“Even now,” he said, “I find it hard to focus to get things done.”
The social worker nodded and said that feeling was likely to come and go, that he would “come in and out of grief.”
The social worker turned to Lynda and asked about her grief.
“Mine is I’m not going to see things,” Lynda said. “I won’t see my granddaughters grow up.”
The social worker talked of memories and how each of them would find their own way to remember Lynda, always.
Aimee was in tears. Lynda asked her daughter what she remembered about her grandmother, dead for nearly 30 years.
“Her mac and cheese,” Aimee said.
“You don’t cry when you have mac and cheese now,” Lynda said. “It makes you smile. We no longer cry when we think of our dogs who have died. Memories are going to get us through this. We’re just lucky that we have time to talk about this stuff. People don’t talk about dying.
“A good death is what I want. I don’t want to get so sick and not know who you are. I don’t want you to look at me and I’m in so much pain we can’t talk. I’m always going to be there. My voice will come. When I was 6 or 7 years old, I knew what heaven would be. I told a nun that God was going to serve mashed potatoes with every meal. Heaven was getting your favorite food. But now I realize heaven is what I have now.”
Lynda did not want a funeral or a memorial service. But she did have certain requests. She told Paul he had to make the bed. Every day.
And she wanted to leave something tangible behind. Something that would help those who grieve. She settled on wind phones, a tradition started in Japan that encourages people to maintain spiritual contact with dead loved ones by speaking to them on old, disconnected phones installed in peaceful settings.
Lynda began collecting old phones. She asked her son, a general contractor, to install them in various places in Connecticut: her back garden, a church in Ridgefield, a library in Westport. She created a nonprofit to install wind phones across the country for anyone to use.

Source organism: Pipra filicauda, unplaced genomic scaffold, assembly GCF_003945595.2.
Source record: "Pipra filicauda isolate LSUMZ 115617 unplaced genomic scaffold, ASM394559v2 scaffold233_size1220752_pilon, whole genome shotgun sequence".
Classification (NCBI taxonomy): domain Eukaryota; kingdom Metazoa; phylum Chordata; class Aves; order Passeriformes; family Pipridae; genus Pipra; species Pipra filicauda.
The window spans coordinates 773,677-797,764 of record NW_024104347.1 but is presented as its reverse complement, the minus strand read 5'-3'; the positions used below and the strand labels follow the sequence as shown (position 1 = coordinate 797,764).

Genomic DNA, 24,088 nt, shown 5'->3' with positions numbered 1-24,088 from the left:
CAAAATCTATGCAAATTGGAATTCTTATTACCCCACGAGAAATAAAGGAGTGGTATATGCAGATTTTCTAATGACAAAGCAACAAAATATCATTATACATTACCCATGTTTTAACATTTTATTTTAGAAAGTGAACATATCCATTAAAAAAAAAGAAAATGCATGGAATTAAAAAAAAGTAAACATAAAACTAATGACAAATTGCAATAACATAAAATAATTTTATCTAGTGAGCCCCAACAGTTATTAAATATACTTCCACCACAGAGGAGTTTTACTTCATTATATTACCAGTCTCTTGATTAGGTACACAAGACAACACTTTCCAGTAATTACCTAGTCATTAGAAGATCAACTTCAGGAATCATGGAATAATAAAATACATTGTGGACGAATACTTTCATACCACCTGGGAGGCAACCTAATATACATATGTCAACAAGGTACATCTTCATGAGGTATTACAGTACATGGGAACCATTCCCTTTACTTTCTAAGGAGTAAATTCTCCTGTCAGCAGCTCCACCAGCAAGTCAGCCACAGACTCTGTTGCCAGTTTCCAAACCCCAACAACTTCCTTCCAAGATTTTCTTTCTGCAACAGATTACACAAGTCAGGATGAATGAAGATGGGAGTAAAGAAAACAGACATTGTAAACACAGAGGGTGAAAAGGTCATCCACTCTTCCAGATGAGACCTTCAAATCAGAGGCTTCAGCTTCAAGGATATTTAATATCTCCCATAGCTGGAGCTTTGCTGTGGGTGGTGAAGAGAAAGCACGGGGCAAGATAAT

For almost all of her 76 years, Lynda was a vibrant, vivacious woman. But as fall crept toward winter, each day seemed to take something away. The things she loved to do — gardening, baking, cooking, writing — she began to do less of.
The mass shooting in Lewiston, Maine, shook her. As her days dwindled, the drumbeat of shootings, the overturning of Roe v. Wade, the state of the nation in general, weighed on her.
“I now look back on so much of my advocacy as a lot of sound and fury that changed nothing,” she said in November.
For all her frustration, she was determined to follow through on her final cause, her most intensely personal advocacy.
On Thanksgiving, she took a bite of stuffing and got violently ill, her body failing.
She made her last preparations. She picked the house where she would die. It had to be Bill Kilgour’s house, where her friend Cathey April died. Lynda set a date when she would pass, Feb. 2.
“My final joke,” she said. “Groundhog Day.”
There were other things she imagined happening during those last few days at Kilgour’s house. A pizza party, an a cappella group serenading her, Zoom calls to friends and family. But suddenly there was no time. On the morning of Jan. 3, Jake helped her into the red Honda, and Paul sped off to Vermont, all of them worrying that they had waited too long.